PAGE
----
Rob Fetters

Please go to the contact page and send me an email if you want me to play in your house. 

Artist ( loosely applied ) Statement 

 A – A few observations gleaned from performing music in the last 40+ years:

 1) Many venues I've played have had questionable acoustics; I'm not always convinced the audience is accurately hearing what I'm doing. (Maybe they can't see what I'm doing, either.)

2) Since I usually play gigs with other songwriters, I rarely "go deep" into my catalog. Some of my best stuff has only been performed live a handful times - or not at all. 

3) I truly love playing in bands for crowds – but – memorable music magic often happens in more intimate spaces. ie: songs are written in bedrooms and kitchens, recorded in studios….

 B – Therefore: 

 1) Although doing a solo house concert has a certain terrifying aspect – there'll be no place to hide when I screw up – it’s the right thing to do in 2018. More precisely: if I don't do it now I know I'll regret it; I can still sing and play my ass off, but I’ve been told (gulp) nothing lasts forever.

2) I'm throwing everything into a one man career-spanning show – performing material I wrote for The Raisins, The Bears, psychodots, my solo albums, and debuting a new tune or three.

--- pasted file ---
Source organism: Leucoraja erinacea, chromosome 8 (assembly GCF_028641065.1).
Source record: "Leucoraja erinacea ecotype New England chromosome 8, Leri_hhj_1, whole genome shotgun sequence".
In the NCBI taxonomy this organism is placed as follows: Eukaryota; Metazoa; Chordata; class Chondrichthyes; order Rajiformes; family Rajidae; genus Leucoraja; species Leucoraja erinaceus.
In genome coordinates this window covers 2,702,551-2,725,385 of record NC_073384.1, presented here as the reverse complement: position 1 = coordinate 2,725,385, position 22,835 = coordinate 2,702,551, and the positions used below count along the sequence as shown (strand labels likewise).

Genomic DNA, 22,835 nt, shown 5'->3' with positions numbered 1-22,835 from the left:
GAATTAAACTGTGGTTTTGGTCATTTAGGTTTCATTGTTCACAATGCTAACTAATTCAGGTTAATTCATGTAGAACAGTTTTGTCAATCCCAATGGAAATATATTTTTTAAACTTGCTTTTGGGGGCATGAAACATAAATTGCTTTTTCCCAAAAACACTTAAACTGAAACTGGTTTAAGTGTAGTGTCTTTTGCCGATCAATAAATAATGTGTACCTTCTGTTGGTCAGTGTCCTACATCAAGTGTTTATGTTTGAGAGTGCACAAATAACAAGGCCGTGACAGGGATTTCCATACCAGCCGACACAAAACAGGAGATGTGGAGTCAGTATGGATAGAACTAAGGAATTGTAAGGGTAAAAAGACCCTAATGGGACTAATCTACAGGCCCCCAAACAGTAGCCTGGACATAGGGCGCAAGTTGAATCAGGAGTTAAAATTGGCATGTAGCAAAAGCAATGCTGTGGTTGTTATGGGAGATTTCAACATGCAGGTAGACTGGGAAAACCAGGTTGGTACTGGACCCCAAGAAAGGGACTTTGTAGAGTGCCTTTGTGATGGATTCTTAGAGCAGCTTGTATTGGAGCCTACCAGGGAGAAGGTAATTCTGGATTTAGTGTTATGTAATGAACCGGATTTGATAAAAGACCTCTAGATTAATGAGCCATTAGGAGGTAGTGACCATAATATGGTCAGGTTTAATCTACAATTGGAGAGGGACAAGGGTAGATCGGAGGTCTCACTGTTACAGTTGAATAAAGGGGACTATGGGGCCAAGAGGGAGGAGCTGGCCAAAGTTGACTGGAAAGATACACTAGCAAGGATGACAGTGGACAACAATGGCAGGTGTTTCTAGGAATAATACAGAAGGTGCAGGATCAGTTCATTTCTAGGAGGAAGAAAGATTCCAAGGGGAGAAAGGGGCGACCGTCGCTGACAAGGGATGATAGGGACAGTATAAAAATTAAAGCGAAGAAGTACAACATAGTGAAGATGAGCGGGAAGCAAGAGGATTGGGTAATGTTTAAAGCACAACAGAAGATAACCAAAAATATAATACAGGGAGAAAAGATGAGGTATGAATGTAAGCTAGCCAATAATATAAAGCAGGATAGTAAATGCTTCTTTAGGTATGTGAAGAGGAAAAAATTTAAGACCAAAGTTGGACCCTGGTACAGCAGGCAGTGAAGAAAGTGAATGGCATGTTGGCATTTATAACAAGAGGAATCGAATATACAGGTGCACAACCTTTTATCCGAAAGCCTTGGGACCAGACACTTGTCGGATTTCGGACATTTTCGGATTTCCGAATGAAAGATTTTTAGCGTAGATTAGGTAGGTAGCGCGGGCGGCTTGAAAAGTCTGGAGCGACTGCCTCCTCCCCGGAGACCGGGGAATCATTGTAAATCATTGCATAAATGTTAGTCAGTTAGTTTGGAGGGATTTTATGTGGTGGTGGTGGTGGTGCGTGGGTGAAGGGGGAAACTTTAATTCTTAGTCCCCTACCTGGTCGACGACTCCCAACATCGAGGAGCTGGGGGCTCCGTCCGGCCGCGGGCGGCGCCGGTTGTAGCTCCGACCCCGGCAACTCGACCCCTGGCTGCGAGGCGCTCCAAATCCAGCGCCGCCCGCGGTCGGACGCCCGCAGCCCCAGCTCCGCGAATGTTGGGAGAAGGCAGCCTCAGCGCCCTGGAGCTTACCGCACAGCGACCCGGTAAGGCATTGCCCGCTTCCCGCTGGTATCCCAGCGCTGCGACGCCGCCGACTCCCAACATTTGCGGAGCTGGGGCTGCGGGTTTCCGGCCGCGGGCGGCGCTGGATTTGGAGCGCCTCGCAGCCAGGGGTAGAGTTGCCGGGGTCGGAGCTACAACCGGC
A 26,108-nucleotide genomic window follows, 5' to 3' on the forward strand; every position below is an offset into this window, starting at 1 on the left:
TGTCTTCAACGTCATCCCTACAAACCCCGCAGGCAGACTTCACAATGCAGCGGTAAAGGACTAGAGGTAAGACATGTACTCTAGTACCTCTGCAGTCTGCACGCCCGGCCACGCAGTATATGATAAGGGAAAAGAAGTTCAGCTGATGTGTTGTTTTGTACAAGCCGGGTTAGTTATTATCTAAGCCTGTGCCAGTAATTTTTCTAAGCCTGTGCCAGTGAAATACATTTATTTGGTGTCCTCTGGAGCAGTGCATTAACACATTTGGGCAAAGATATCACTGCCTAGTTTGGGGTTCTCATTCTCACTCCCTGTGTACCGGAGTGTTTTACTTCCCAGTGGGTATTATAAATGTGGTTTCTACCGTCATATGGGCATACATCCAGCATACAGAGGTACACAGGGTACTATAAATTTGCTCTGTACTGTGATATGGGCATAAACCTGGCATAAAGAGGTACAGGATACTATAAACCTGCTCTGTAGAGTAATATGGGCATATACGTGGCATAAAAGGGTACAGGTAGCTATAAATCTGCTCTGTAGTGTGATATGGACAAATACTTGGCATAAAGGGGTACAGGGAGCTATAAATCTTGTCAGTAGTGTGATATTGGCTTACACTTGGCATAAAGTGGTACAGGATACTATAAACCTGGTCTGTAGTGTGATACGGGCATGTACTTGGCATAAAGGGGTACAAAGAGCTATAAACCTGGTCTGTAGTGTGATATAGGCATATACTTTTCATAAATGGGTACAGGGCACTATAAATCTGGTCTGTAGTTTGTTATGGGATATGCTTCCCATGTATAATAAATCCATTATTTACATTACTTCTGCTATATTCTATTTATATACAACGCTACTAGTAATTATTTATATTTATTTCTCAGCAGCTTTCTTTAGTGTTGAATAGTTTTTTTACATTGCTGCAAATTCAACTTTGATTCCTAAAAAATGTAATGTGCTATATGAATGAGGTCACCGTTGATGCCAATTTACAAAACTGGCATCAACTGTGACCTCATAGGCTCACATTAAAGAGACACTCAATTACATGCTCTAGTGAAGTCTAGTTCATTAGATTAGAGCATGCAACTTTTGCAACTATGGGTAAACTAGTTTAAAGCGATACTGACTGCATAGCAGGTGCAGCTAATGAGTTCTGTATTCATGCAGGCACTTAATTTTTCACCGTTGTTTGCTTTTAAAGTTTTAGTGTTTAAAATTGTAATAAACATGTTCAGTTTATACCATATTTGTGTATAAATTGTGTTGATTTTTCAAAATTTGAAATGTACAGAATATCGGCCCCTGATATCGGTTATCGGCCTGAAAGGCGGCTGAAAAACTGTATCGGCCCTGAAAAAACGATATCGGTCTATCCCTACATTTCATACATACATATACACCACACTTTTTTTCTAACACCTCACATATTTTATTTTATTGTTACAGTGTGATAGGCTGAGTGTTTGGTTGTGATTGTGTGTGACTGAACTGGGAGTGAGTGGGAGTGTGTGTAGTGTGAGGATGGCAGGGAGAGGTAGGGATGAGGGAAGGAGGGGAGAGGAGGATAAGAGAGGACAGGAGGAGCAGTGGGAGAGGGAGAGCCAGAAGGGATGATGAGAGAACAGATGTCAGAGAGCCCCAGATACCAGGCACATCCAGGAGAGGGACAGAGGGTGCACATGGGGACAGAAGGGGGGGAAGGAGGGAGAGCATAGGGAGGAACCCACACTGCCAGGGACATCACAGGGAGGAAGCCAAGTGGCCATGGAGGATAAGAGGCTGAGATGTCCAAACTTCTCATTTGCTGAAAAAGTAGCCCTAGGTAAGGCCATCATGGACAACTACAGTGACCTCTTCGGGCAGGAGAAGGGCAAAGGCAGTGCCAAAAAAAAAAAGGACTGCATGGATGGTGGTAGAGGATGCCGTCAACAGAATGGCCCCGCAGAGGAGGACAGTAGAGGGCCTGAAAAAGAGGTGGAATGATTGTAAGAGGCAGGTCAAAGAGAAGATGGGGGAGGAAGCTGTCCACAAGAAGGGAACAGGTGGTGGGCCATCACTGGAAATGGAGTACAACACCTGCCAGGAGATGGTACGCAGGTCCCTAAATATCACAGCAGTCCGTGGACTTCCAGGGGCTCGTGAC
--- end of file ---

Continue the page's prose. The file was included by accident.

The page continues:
3) I'm overbuilding the show; doing stripped down acoustic guitar / vocal renditions but also rocking out on ye olde stratocaster by bringing at least 10 studio tracks into the mix. I bought a fantastic-sounding Bose system so you'll hear what I hear. My son Sam describes the concert as a "performance + guitar + recording workshop + story telling hour". Except that it'll run over two hours. We’ll have a break to freshen your drinks and so on.

 C – My first house concert went fantastically magically smashingly: next day the hosts asked me to do 2 more in the coming year:

 1) House concert adepts have already done pioneering work: we're copying the "industry standard" for now. It’s pretty simple and a lot of fun.

2) Audience members are first invited by the host via email, then confirmed. This way, the hostess can feel good / safe about whoever is coming to her home. Seems like 25 guests minimum, 50 maximum works well.

3) The ticket cost is $20; guests plop it into a box upon arrival. Proceeds go to the musician with the curly white hair. Plenty of cool merch will be available. A ticket service or PayPal can also be used, but the casual box collection works well.

4) BYOB. Water / soda / ice / cups / glasses are usually provided. It’s not required but guests often bring munchies to share.

5) No iron rule but I think leaving recording devices off sometimes makes for better immersion in the show. I only ask that recordings be shared privately.  

7) I can't wait to play! Most of the musicians who do this sort of thing are young hopefuls waiting to crack the big time. But me? I've seen the light: small is the new big. Small is beautiful.